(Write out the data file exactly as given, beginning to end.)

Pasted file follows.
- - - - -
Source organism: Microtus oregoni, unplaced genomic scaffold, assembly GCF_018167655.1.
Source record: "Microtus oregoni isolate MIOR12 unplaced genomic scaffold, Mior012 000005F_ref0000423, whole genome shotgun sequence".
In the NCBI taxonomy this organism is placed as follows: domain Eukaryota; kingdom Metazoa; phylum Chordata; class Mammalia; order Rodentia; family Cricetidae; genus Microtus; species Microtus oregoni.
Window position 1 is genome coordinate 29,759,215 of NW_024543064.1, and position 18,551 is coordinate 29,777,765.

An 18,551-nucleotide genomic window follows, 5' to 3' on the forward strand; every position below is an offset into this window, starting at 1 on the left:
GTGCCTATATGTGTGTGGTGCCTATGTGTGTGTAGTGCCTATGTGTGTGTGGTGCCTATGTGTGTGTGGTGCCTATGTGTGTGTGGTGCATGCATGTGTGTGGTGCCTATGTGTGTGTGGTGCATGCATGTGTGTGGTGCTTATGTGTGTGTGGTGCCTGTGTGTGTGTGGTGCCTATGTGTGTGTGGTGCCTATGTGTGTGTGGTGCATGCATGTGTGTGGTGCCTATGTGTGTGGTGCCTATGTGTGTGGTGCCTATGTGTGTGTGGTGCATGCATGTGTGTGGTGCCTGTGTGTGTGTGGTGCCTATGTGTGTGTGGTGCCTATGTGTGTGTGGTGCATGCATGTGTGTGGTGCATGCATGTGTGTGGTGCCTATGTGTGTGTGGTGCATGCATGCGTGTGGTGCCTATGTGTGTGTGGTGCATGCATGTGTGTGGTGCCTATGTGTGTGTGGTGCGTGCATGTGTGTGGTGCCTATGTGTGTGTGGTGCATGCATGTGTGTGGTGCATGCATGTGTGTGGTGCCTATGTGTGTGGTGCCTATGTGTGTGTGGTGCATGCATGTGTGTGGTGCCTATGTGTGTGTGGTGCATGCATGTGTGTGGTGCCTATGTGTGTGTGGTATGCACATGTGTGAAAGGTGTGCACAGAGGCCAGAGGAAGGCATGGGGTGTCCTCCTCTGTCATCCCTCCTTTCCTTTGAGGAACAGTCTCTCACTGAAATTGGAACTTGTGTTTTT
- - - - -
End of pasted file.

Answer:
Source organism: Microtus oregoni, unplaced genomic scaffold, assembly GCF_018167655.1.
Source record: "Microtus oregoni isolate MIOR12 unplaced genomic scaffold, Mior012 000005F_ref0000423, whole genome shotgun sequence".
In the NCBI taxonomy this organism is placed as follows: domain Eukaryota; kingdom Metazoa; phylum Chordata; class Mammalia; order Rodentia; family Cricetidae; genus Microtus; species Microtus oregoni.
Window position 1 is genome coordinate 29,759,215 of NW_024543064.1, and position 18,551 is coordinate 29,777,765.

An 18,551-nucleotide genomic window follows, 5' to 3' on the forward strand; every position below is an offset into this window, starting at 1 on the left:
GTGCCTATATGTGTGTGGTGCCTATGTGTGTGTAGTGCCTATGTGTGTGTGGTGCCTATGTGTGTGTGGTGCCTATGTGTGTGTGGTGCATGCATGTGTGTGGTGCCTATGTGTGTGTGGTGCATGCATGTGTGTGGTGCTTATGTGTGTGTGGTGCCTGTGTGTGTGTGGTGCCTATGTGTGTGTGGTGCCTATGTGTGTGTGGTGCATGCATGTGTGTGGTGCCTATGTGTGTGGTGCCTATGTGTGTGGTGCCTATGTGTGTGTGGTGCATGCATGTGTGTGGTGCCTGTGTGTGTGTGGTGCCTATGTGTGTGTGGTGCCTATGTGTGTGTGGTGCATGCATGTGTGTGGTGCATGCATGTGTGTGGTGCCTATGTGTGTGTGGTGCATGCATGCGTGTGGTGCCTATGTGTGTGTGGTGCATGCATGTGTGTGGTGCCTATGTGTGTGTGGTGCGTGCATGTGTGTGGTGCCTATGTGTGTGTGGTGCATGCATGTGTGTGGTGCATGCATGTGTGTGGTGCCTATGTGTGTGGTGCCTATGTGTGTGTGGTGCATGCATGTGTGTGGTGCCTATGTGTGTGTGGTGCATGCATGTGTGTGGTGCCTATGTGTGTGTGGTATGCACATGTGTGAAAGGTGTGCACAGAGGCCAGAGGAAGGCATGGGGTGTCCTCCTCTGTCATCCCTCCTTTCCTTTGAGGAACAGTCTCTCACTGAAATTGGAACTTGTGTTTTT